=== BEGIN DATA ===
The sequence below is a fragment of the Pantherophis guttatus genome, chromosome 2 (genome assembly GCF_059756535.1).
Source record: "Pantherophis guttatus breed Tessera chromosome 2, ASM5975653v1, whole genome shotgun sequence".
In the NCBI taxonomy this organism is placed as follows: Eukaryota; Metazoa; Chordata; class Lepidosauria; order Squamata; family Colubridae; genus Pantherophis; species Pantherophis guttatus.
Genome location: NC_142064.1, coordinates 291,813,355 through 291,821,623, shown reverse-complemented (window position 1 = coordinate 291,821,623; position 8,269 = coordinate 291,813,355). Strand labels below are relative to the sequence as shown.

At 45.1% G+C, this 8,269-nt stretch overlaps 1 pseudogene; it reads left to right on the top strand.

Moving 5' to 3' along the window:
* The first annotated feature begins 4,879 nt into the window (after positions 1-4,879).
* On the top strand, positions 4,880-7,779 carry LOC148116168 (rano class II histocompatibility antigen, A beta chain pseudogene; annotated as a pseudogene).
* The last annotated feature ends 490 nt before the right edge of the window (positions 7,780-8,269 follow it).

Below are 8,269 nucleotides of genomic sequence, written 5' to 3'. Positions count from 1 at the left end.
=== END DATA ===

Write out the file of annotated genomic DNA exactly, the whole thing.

The sequence below is a fragment of the Pantherophis guttatus genome, chromosome 2 (genome assembly GCF_059756535.1).
Source record: "Pantherophis guttatus breed Tessera chromosome 2, ASM5975653v1, whole genome shotgun sequence".
In the NCBI taxonomy this organism is placed as follows: Eukaryota; Metazoa; Chordata; class Lepidosauria; order Squamata; family Colubridae; genus Pantherophis; species Pantherophis guttatus.
Genome location: NC_142064.1, coordinates 291,813,355 through 291,821,623, shown reverse-complemented (window position 1 = coordinate 291,821,623; position 8,269 = coordinate 291,813,355). Strand labels below are relative to the sequence as shown.

At 45.1% G+C, this 8,269-nt stretch overlaps 1 pseudogene; it reads left to right on the top strand.

Moving 5' to 3' along the window:
* The first annotated feature begins 4,879 nt into the window (after positions 1-4,879).
* On the top strand, positions 4,880-7,779 carry LOC148116168 (rano class II histocompatibility antigen, A beta chain pseudogene; annotated as a pseudogene).
* The last annotated feature ends 490 nt before the right edge of the window (positions 7,780-8,269 follow it).

Below are 8,269 nucleotides of genomic sequence, written 5' to 3'. Positions count from 1 at the left end.